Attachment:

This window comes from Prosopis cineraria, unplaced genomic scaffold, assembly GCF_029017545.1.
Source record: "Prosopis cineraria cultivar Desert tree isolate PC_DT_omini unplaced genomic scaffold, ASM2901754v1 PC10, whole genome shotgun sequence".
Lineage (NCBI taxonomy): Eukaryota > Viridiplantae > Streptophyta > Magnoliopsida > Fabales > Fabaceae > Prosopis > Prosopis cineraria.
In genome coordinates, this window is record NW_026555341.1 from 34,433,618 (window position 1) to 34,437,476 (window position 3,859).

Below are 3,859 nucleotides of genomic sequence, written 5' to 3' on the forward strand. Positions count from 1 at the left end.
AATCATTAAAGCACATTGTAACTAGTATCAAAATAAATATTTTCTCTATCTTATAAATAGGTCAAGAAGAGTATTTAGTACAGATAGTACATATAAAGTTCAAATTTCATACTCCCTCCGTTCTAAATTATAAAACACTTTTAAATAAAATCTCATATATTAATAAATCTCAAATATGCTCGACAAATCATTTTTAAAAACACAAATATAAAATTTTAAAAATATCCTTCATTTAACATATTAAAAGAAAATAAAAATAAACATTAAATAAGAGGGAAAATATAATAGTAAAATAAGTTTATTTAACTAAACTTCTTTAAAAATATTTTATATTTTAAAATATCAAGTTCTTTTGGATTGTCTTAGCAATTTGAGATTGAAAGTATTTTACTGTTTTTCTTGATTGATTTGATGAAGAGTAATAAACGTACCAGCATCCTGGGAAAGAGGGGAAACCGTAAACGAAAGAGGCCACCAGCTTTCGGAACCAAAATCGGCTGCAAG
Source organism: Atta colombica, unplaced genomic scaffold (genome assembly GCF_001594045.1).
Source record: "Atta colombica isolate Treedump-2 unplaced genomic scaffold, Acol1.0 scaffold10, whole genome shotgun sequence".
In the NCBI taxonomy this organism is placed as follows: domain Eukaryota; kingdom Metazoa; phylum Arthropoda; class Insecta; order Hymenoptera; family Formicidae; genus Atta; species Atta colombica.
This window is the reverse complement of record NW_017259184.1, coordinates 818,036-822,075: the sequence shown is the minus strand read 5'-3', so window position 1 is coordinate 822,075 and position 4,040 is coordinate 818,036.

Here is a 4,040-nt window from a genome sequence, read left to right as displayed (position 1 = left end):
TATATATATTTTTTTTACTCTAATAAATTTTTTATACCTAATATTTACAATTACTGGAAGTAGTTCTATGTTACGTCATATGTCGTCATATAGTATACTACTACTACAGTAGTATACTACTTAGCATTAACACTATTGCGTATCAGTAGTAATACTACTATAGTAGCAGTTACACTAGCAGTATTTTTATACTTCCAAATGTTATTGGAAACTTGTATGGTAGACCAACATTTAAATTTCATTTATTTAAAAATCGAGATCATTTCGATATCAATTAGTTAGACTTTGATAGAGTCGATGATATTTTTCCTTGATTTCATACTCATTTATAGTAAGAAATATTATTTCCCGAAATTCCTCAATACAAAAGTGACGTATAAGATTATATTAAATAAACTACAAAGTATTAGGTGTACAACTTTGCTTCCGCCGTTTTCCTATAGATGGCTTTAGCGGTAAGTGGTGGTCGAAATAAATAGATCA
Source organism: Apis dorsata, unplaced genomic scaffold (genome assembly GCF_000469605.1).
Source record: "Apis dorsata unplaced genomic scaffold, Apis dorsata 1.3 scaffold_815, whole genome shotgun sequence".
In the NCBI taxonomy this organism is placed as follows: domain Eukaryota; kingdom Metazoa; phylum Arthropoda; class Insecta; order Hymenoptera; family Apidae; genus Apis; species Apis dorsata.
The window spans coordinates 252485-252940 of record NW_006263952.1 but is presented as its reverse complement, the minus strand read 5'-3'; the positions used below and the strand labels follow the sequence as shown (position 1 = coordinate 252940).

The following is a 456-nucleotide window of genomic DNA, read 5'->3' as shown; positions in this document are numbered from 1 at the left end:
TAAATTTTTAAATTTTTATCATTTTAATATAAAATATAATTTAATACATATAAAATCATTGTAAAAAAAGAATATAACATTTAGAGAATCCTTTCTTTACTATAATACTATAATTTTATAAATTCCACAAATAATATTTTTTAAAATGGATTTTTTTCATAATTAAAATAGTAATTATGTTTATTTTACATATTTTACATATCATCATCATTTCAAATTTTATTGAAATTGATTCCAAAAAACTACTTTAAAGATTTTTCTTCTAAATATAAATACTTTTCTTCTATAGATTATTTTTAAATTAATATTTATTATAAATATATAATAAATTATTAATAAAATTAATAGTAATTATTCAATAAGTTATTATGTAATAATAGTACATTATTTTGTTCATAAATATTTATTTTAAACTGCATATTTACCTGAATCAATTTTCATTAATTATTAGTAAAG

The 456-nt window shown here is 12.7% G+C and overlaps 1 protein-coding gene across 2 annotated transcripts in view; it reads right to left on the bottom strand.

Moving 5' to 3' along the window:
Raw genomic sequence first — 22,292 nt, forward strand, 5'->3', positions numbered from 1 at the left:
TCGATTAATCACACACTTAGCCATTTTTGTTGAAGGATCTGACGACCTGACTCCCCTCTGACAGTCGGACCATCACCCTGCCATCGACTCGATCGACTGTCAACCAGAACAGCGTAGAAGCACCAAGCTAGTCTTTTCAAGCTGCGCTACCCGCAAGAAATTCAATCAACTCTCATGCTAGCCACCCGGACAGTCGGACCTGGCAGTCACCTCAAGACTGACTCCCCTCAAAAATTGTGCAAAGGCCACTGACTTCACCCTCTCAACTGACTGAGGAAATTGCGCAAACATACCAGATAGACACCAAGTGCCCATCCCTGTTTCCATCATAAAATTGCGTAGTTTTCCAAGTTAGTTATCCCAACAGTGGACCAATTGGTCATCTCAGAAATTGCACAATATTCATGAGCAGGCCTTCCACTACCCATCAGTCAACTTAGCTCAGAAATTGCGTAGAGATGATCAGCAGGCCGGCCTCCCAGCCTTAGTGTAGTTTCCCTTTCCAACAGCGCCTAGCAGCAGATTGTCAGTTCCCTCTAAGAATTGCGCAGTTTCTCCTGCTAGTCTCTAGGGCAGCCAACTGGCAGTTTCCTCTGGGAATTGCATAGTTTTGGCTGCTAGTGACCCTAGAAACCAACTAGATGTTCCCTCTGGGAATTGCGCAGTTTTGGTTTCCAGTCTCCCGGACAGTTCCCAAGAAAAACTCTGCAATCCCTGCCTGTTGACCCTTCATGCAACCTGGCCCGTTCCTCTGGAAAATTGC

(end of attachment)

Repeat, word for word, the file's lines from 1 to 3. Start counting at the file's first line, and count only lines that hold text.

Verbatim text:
This window comes from Prosopis cineraria, unplaced genomic scaffold, assembly GCF_029017545.1.
Source record: "Prosopis cineraria cultivar Desert tree isolate PC_DT_omini unplaced genomic scaffold, ASM2901754v1 PC10, whole genome shotgun sequence".
Lineage (NCBI taxonomy): Eukaryota > Viridiplantae > Streptophyta > Magnoliopsida > Fabales > Fabaceae > Prosopis > Prosopis cineraria.